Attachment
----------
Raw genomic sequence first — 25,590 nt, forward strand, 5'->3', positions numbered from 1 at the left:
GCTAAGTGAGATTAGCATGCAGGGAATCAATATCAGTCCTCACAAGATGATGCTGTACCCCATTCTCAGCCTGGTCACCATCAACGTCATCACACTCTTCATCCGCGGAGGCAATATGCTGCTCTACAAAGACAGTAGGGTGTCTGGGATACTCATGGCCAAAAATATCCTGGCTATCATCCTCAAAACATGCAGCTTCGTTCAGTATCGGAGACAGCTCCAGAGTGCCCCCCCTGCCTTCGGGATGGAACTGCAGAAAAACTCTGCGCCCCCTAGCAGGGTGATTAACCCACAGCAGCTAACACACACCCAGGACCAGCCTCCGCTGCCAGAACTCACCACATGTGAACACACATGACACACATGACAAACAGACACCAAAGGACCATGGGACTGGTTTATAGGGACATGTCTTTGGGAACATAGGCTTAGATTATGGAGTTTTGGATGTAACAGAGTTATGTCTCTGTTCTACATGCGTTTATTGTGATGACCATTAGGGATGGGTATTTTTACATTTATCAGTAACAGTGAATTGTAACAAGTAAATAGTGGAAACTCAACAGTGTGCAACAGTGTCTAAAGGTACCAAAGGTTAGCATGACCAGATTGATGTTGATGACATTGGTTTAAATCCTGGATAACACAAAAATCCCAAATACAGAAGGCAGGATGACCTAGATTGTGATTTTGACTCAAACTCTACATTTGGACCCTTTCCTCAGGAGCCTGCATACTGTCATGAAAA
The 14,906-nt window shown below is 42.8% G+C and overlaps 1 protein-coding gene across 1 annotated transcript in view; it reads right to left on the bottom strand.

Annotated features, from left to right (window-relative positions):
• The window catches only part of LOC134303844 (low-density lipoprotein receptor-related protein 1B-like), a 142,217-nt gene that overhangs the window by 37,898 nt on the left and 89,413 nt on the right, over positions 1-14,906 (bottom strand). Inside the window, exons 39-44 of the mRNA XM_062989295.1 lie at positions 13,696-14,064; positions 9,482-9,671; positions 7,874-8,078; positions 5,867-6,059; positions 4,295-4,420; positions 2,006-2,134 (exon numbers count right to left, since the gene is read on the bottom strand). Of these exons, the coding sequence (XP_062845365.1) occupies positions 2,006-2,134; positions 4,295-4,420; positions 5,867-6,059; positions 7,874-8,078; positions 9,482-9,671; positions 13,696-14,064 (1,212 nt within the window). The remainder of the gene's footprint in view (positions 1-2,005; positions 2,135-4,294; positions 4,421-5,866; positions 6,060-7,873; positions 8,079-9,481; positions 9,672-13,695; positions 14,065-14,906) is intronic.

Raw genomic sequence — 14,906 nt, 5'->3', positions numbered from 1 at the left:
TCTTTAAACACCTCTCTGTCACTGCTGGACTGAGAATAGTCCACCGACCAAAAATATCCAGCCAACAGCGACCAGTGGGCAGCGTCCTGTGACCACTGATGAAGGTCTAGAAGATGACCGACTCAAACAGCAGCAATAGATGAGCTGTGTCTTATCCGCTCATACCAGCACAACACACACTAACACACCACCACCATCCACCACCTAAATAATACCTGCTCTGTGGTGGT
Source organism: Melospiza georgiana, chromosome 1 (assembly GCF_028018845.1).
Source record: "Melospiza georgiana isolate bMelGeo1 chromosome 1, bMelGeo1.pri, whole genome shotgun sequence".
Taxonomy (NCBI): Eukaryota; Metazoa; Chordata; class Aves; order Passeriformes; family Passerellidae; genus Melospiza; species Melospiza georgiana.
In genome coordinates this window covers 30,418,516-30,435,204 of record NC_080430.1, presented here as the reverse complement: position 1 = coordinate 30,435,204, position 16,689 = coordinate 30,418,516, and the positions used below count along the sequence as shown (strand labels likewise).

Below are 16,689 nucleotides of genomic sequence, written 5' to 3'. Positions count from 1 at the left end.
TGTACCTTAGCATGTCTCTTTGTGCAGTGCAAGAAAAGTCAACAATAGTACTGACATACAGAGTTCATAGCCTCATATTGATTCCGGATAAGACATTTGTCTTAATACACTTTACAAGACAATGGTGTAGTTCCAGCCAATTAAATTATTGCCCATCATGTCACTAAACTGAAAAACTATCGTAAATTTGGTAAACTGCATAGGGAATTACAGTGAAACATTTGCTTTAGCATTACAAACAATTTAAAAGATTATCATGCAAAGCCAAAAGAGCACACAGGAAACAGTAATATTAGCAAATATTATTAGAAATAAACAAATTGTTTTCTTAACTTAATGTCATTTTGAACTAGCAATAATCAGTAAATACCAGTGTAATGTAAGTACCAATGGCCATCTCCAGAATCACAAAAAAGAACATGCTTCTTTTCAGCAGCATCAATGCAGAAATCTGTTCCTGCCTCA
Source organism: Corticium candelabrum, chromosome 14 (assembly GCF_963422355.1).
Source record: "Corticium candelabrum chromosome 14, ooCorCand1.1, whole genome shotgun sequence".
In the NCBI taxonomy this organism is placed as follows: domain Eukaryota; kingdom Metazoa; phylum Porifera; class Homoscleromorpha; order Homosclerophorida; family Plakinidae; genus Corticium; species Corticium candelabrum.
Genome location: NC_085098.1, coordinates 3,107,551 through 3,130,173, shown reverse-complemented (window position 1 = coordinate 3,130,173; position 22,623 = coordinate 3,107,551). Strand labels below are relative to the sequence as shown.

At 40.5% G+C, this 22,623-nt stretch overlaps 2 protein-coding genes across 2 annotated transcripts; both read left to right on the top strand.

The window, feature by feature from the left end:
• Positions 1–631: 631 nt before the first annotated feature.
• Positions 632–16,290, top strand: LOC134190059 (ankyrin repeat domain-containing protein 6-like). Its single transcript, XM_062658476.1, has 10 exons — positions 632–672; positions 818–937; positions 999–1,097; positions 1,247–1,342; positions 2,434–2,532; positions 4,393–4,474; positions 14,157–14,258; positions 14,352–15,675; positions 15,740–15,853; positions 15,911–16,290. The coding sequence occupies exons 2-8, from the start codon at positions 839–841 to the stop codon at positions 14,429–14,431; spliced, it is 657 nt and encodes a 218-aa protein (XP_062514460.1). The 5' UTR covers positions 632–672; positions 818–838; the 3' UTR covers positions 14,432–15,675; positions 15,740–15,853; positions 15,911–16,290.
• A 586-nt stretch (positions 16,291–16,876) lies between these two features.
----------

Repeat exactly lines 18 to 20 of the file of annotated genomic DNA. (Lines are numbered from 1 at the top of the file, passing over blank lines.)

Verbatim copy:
At 40.5% G+C, this 22,623-nt stretch overlaps 2 protein-coding genes across 2 annotated transcripts; both read left to right on the top strand.

The window, feature by feature from the left end:
• Positions 1–631: 631 nt before the first annotated feature.